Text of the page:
On replacement of the institution of Rajpramukh by the Governor in 1956, two Kothis, namely Civil Lines No. 9 and 10 were earmarked for Raj Bhawan. These together constitute the Raj Bhawan which is spread over a wide area with beautiful landscaping and lush green environ surrounding its buildings.
There are three gates in the front, the Central gate, known as Singh Dwar, being the main entrance. The other gates are used for entry into the Governor’s Secretariat and for ceremonial occasions.
From the Singh Dwar, a Jet Fountain – its base enveloped by flower beds -- presents a delightful sight. To the right is the Raj Niwas, the residence of the Governor, atop which flies the National Flag.
The Raj Niwas has a neat appearance, characteristic of the architectural style of the Kothis in Jaipur. In keeping with the architectural tradition of the pink city, it is painted pink. Arriving in the white marble pillared porch of the Raj Niwas, one is struck by engraved floral designs on the four pillars. The Raj Niwas faces a lush green lawn with landscaped edges and a string of canopies that house small statuettes
The Porch opens into an entrance-cum-stair hall which leads to a drawing room. The drawing room - where H.E. grants audience to the visitors -- offers a sweeping view of the back lawns surrounded by tall trees. Its walls are adorned by traditional Rajasthan miniature paintings, some of which date back to 18th/19th century, as also paintings of the great warrior Maharana Pratap and renowned devotional poet Meera by artist A.H.Mullar.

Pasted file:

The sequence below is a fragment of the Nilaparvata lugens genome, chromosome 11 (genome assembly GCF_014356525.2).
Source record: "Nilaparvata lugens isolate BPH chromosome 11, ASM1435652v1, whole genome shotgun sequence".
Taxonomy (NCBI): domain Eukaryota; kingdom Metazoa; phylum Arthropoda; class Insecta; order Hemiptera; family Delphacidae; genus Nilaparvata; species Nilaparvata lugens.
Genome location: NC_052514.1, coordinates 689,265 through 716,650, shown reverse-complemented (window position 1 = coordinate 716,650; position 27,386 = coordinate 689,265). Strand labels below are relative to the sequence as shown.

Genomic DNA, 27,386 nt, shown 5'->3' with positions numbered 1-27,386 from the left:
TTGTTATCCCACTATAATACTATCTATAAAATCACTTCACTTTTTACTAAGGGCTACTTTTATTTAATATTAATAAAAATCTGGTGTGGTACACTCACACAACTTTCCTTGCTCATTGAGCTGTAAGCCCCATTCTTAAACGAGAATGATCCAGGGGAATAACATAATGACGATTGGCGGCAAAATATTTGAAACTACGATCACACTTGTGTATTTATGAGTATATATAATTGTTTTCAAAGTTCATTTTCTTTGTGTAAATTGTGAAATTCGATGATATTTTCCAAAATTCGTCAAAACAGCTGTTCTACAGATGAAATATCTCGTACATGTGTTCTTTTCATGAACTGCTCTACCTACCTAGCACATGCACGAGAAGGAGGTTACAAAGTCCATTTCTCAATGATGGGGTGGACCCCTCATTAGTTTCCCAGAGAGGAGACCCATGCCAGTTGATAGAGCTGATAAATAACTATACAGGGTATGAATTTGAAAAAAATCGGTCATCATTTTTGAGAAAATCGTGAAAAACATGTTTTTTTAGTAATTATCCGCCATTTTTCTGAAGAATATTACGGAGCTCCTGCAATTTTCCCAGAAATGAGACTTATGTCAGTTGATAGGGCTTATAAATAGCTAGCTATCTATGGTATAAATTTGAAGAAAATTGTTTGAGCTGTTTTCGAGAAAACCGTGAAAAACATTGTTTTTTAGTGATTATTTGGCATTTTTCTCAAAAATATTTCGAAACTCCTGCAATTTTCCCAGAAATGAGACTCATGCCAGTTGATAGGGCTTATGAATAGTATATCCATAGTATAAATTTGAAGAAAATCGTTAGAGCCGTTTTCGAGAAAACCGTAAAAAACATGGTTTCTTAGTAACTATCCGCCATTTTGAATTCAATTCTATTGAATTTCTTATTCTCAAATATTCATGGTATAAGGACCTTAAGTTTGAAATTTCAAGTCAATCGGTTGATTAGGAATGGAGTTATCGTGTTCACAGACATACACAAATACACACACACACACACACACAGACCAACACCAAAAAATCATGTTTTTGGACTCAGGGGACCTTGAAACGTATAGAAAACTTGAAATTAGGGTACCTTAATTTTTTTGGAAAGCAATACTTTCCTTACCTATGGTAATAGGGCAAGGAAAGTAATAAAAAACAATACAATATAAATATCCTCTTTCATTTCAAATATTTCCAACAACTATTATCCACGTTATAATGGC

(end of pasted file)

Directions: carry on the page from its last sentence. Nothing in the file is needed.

Next to the drawing room is a multipurpose sitting room that extends into the Banquet Hall. The walls of the Banquet Hall are adorned with Belgian glass mirrors in wooden frames carved in oriental style. It has ten chandeliers of Belgian cut glass lighting and decorating the coffered ceiling. The Banquet Hall is used for official functions, cultural events and formal lunches and dinners.
On entering from the Singh Dwar, to the left is the elegantly designed Guest House. Distinguished guests who have stayed here include, besides the Presidents and the Prime Ministers of India, Khan Abdul Gaffar Khan who was known as Simant Gandhi or Frontier Gandhi. The well kept green lawn in front of the Guest House and the tall trees beyond the lawn add to the beauty of the Guest House
Further up, to the left, is the Governor’s Secretariat. Recent additions to the Raj Bhawan include an elegant Conference Hall and a new building for the Tribal Welfare Cell.
As with institutions with a history, the Raj Bhawan in Jaipur bears the stamp of its distinguished residents. Late Dr. Sampurnanand, the second Governor of Rajasthan, had the suites in the Guest House named after the erstwhile princely states. The former Governor Smt. Margaret Alva had enhanced elements of Rajasthani architecture and design at the Raj Niwas. At her instance, a wooden door, carved in elegant Jodhpur style, had been installed as the main entrance on the ground floor and Haveli style parapets have been added to the first floor terrace.
The elegance of the Raj Bhawan has been enhanced, thanks to the face lift of the buildings, refurbishment of their interiors and restoration of antique furniture and old paintings.
Luxurious vegetation of the Raj Bhawan naturally attracts birds. Flocks of Mynah arrive to roost from all directions at dusk singing loudly and incessantly. Rose-ringed Parakeets with long tail and red bill (popularly called parrot) with Black and pink ring around their necks abound in thick tall trees. The over 300 peacocks are a common sight in the Raj Bhawan. During the rainy season, the dancing peacocks are a sight to behold.